Wednesday, 20 August 2008

State of Play

So the writing was going well, and I was giving myself smug pats on the back for having produced about 45,000 words (which I knew needed heavy editing, but stuff was being committed to paper). Then I stopped, took a step back and realised my argument didn't work. In fact, I was making about four arguments, and slipping in and out of all of them in different chapters. My chapter outline looked so neat and achievable on a digital A3 diagram, but when I started writing, it went horribly pear shaped. I knew it, but it took me months to accept it. As a smart man used to comment when I was labouring over piece of awful artwork: "there's no use flogging a dead horse."

So. I had a little cry, raged about a bit, drank a lot of wine and now I'm ready to start over. As Kate suggests, a metaphor is a helpful way to understand the bigger picture. And so it goes like this:

I'm standing in a fully stocked kitchen, but I don't know what I want to cook. Cooking by putting everything I like into one pot will not produce an edible meal. The ingredients have to be selected because they 'work' together. Once I decide what I want to make, there will be a lot of unused ingredients, but that's ok, I can use them to make something else later. (Or they might go off and I'll just have to throw them out). Everything I need is here, I just have to choose a recipe.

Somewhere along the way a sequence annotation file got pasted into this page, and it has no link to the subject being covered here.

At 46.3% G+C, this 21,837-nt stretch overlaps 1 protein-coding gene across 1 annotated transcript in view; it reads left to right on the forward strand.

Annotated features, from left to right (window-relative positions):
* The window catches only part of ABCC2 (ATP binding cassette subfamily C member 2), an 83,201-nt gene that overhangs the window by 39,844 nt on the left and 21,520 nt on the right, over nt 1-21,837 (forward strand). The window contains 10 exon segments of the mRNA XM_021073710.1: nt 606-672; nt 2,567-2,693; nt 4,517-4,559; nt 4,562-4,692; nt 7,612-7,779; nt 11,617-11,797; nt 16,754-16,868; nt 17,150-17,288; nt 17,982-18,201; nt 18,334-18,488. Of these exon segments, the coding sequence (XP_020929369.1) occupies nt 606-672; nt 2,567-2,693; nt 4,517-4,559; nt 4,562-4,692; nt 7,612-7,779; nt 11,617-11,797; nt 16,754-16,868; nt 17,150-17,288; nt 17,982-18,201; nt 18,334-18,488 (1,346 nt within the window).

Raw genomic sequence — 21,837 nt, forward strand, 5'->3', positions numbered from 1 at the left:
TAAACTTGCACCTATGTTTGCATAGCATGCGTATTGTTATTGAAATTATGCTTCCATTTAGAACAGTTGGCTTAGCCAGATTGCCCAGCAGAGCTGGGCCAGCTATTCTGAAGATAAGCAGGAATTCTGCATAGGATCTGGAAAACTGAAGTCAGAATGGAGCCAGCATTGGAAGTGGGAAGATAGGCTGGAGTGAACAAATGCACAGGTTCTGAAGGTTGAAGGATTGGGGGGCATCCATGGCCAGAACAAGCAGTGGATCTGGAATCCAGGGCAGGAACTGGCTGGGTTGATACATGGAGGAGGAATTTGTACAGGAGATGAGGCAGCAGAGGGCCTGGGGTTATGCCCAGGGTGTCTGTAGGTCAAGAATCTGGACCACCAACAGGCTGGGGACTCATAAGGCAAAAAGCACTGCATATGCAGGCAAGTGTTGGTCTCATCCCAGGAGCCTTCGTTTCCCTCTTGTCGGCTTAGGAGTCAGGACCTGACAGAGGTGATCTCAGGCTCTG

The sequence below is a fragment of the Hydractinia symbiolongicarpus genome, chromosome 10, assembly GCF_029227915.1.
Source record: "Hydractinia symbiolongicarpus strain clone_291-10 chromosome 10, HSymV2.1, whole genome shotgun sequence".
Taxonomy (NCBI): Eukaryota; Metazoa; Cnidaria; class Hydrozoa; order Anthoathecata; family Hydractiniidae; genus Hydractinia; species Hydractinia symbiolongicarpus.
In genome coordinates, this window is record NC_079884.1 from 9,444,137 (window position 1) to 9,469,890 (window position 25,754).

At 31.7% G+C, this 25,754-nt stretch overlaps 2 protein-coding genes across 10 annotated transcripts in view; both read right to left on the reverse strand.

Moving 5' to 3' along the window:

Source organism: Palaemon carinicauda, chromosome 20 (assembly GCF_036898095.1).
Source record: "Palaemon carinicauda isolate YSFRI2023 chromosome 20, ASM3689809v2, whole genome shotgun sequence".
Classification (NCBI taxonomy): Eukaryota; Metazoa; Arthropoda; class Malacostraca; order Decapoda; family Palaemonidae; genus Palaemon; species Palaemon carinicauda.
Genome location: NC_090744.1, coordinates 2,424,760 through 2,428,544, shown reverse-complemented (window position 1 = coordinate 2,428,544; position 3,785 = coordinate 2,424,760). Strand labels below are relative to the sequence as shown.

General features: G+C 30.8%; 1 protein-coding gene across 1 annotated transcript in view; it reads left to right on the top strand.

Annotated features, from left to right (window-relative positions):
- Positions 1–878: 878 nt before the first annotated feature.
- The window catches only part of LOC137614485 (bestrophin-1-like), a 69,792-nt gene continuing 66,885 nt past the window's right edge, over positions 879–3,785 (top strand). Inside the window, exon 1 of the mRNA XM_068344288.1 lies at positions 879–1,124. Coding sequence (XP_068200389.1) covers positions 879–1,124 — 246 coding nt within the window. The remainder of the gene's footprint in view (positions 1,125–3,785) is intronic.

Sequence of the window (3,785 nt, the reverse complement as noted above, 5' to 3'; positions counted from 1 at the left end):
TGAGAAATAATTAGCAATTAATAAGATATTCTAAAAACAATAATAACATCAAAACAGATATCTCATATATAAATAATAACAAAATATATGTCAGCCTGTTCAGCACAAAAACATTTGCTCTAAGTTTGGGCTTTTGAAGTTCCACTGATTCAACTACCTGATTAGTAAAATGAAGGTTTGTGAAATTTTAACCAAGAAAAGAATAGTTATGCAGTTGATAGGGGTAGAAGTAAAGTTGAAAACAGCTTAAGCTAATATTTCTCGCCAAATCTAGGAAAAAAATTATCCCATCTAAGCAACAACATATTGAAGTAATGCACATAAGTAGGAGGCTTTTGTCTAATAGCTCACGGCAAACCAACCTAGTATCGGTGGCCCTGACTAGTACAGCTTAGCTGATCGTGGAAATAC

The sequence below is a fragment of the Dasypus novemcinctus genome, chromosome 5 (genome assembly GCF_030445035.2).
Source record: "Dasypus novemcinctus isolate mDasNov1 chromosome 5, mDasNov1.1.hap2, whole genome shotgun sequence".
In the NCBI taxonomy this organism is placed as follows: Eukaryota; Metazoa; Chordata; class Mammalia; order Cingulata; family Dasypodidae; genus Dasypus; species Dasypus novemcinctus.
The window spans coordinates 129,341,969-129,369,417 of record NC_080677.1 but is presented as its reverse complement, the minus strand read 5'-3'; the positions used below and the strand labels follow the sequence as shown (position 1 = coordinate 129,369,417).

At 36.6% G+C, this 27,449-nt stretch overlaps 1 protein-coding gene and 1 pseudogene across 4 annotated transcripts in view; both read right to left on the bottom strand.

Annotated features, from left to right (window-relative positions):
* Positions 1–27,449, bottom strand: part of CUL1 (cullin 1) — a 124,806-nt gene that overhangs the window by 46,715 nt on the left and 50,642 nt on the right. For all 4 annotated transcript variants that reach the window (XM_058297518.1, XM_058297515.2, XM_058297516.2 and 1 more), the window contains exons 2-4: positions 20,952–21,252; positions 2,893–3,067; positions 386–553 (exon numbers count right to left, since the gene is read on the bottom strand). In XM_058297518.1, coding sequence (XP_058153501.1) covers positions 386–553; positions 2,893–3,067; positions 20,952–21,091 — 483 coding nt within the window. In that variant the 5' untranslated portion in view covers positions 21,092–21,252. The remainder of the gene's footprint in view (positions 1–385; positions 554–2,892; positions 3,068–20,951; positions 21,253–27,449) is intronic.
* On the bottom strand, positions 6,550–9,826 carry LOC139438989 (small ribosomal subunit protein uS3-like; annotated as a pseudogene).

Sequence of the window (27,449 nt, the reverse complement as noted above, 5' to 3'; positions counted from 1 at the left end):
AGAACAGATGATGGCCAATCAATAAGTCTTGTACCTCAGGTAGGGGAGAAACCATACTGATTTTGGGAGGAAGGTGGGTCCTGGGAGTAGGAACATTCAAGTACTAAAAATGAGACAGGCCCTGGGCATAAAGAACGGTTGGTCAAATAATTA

As I was staring at my keyboard and thinking it's ok, it's ok, it's ok, the computer spoke to me ... surely I can't be the first person restarting a writing project who has noticed these keys, telling me what to do:
Either that, or this is the point the psychologists will flag as when I "crossed the line".

4 comments:

cristina said...

Quick, reach for your light-toothed sabre and your copy of Roget's thesaurus to Phend him off!

Zoe said...

I think he was spawned by the thesaurus. All that scribble is made of the words I can't explain anymore!

Timo Rissanen said...

Why not put those 45,000 words through Babble, or Oogle, or whatever that translation service is called (am drowning in a vat of grief wine so excuse me a sec) - Babel Fish! thank you, kitchen. Anyway, whack'em through to, say, from English to Dutch, then Dutch to Chinese and then back to English and see what happens. You might be pleasantly surprised at the time you've spent (you can only put through 150 words at a time) if not anything else. Then, back to Scrabble.

Zoe said...

T, see next post...

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